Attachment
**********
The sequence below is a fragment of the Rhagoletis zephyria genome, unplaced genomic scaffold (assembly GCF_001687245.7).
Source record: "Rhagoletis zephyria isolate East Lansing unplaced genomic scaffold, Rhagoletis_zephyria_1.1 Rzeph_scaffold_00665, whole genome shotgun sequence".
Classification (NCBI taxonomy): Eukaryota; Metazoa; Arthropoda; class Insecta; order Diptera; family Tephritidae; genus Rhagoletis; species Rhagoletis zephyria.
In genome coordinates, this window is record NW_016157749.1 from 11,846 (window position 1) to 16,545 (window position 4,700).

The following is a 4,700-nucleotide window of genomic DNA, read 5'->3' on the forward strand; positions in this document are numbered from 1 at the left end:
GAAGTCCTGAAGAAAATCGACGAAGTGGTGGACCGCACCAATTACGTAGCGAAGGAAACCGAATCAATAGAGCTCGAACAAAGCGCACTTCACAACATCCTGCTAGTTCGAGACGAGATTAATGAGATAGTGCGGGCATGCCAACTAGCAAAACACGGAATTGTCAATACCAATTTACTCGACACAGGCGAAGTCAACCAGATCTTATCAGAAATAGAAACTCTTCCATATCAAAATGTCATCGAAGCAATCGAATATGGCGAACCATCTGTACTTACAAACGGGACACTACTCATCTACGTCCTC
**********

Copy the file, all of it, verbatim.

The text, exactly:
The sequence below is a fragment of the Rhagoletis zephyria genome, unplaced genomic scaffold (assembly GCF_001687245.7).
Source record: "Rhagoletis zephyria isolate East Lansing unplaced genomic scaffold, Rhagoletis_zephyria_1.1 Rzeph_scaffold_00665, whole genome shotgun sequence".
Classification (NCBI taxonomy): Eukaryota; Metazoa; Arthropoda; class Insecta; order Diptera; family Tephritidae; genus Rhagoletis; species Rhagoletis zephyria.
In genome coordinates, this window is record NW_016157749.1 from 11,846 (window position 1) to 16,545 (window position 4,700).

The following is a 4,700-nucleotide window of genomic DNA, read 5'->3' on the forward strand; positions in this document are numbered from 1 at the left end:
GAAGTCCTGAAGAAAATCGACGAAGTGGTGGACCGCACCAATTACGTAGCGAAGGAAACCGAATCAATAGAGCTCGAACAAAGCGCACTTCACAACATCCTGCTAGTTCGAGACGAGATTAATGAGATAGTGCGGGCATGCCAACTAGCAAAACACGGAATTGTCAATACCAATTTACTCGACACAGGCGAAGTCAACCAGATCTTATCAGAAATAGAAACTCTTCCATATCAAAATGTCATCGAAGCAATCGAATATGGCGAACCATCTGTACTTACAAACGGGACACTACTCATCTACGTCCTC